Entertainment And News

Online Shopper Asked To Leave A Tip Which Would Go Toward Quarterly Bonuses For The Employees

Photo: fizkes / Shutterstock
man annoyed while online shopping

During the past couple of years, many people have expressed their outrage at the tipping culture in the United States. Between being asked to tip at coffee shops, for take-out orders, and at clothing stores, people are fed up with the tipping system in this country. 

Now, the phenomenon continues after a Reddit user shared an outrageous instance in which they were asked to tip that didn't make much sense.

An online shopper was asked to leave a tip that would go toward quarterly bonuses for employees.

Posting to the subreddit "r/EndTipping" — an online public forum where people can post about tipping-related news or instances that happen to them — a man showed a screenshot of a checkout page for an online clothing store, where he was asked to leave a tip upon completing his order.

Online Shopper Asked To Leave A Tip That Would Go Toward Quarterly Bonuses For The EmployeesPhoto: Reddit

"Tips are distributed to our team in the form of bonuses every quarter. Never required but always appreciated!" the clothing company named Gilgamesh wrote on their site. Flabbergasted, the customer who had placed the initial order was not quite sure why he was being asked to tip on an online order for a major company.

"On an online order for clothes? What?" he wrote in his Reddit post. 

RELATED: Frustrated Man Criticizes America's 'Out Of Control' Tipping After Traveling Abroad Where Gratuity Was Rejected

In the comments section, people were equally outraged and expressed their dismay at not only the request to leave a tip, but also at the knowledge that this clothing company was relying on consumers' money to give out bonuses, rather than properly paying their employees.

"Pay your employees!" one Reddit user criticized, while another user claimed, "Unless I really needed the garment, it would remain in the cart forever."

A third user chimed in, "This is becoming more and more common. Why? Because the vast majority of people are tip-washed and will do it. It’s pretty ridiculous, especially that one. So now us customers are expected to pay their wage AND bonuses?"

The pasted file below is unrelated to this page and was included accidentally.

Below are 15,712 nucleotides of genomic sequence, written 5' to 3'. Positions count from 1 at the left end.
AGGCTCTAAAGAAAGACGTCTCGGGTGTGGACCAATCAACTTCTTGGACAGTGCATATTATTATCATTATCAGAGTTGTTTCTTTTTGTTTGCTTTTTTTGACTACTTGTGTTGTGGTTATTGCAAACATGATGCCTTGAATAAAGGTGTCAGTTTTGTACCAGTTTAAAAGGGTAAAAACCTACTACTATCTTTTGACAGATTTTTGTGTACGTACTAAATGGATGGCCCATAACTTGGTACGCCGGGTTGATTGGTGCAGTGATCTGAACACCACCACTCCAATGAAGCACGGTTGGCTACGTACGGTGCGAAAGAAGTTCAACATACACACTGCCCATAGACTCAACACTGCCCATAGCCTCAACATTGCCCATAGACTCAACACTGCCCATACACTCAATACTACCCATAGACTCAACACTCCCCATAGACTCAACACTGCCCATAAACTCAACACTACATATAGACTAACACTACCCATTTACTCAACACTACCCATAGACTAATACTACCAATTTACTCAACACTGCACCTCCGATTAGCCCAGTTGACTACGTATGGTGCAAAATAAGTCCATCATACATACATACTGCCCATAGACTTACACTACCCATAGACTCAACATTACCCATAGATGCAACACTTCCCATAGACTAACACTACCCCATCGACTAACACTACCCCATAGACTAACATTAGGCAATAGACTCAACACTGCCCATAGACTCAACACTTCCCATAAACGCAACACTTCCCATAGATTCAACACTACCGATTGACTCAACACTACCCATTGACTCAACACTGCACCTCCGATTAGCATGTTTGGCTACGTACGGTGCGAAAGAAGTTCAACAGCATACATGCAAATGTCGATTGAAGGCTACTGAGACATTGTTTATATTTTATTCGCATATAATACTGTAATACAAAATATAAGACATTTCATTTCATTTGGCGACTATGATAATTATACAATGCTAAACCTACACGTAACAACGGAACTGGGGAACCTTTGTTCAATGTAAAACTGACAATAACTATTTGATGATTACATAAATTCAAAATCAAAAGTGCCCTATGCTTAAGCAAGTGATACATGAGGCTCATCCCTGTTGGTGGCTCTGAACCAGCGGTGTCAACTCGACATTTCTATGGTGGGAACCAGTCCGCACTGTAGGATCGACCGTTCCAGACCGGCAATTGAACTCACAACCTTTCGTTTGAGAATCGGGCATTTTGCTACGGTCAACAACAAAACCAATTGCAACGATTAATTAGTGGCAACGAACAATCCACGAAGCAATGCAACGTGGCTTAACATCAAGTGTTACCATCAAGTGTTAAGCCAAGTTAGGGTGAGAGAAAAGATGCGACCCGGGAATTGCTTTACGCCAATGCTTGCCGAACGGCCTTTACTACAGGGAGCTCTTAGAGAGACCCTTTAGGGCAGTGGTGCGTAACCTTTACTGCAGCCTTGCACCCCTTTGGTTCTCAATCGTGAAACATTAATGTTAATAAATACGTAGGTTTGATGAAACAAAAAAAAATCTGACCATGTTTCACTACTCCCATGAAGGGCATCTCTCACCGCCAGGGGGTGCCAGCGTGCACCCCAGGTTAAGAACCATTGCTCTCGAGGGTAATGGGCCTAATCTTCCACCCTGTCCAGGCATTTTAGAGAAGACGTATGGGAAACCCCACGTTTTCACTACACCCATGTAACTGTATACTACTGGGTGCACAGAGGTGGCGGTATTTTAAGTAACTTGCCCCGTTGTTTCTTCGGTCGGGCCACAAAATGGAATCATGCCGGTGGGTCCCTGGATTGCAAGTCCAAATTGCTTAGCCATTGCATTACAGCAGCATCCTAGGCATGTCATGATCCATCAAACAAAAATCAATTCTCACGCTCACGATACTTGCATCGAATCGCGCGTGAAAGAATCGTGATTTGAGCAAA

"It's so ridiculous that retail is going for tips now. It's just turning into inflation. We're meant to pay extra for everything we buy now, while the owners state a lower price. I refuse to do it. Seriously," a fourth user added.

Many people have admitted to feeling pressured to leave tips when asked.

According to a LendingTree survey, nearly a quarter of people say they always feel pressured to tip when the option is presented, while 42% say they sometimes feel pressured.

   

   

RELATED: Woman Shares A List Of People She Will Not Be Tipping In 2024 And People Are Divided

In an interview with CNBC, Matt Schulz, LendingTree’s chief credit analyst, explained that because of how much easier it is for businesses to ask for pre-set suggested tips, many more are continuing to do it which in turn, adds to the level of guilt that many customers feel when asked to.

"People don’t want to feel like a jerk or cheapskate," Schulz told the news outlet. "Businesses are taking advantage of that fact by making bigger-than-usual tips the default options on many of these payment terminals, hoping that customers will just go ahead and pay the extra amount rather than hassling with clicking ‘custom tip’ and entering a smaller number."

Many financial experts recommended that no matter the business, if you've enjoyed the service and want to continue supporting the establishment, then there's no harm in leaving a tip. But in this instance, when a company is outright asking for tips to pay their employee's bonuses, it may seem more backward than asking to tip at a coffee shop on a take-out order for a latte.

Companies shouldn't be stiffing their employees and relying on money made from tips to make up for it. This only proves that there is a serious disconnect between the service workers who actually need tips versus the companies who use them to their own advantage.

RELATED: Customer Says He Was Charged A 20% Service Fee & Then Asked To Leave A Tip Despite Clearing His Own Table

Nia Tipton is a Chicago-based entertainment, news, and lifestyle writer whose work delves into modern-day issues and experiences.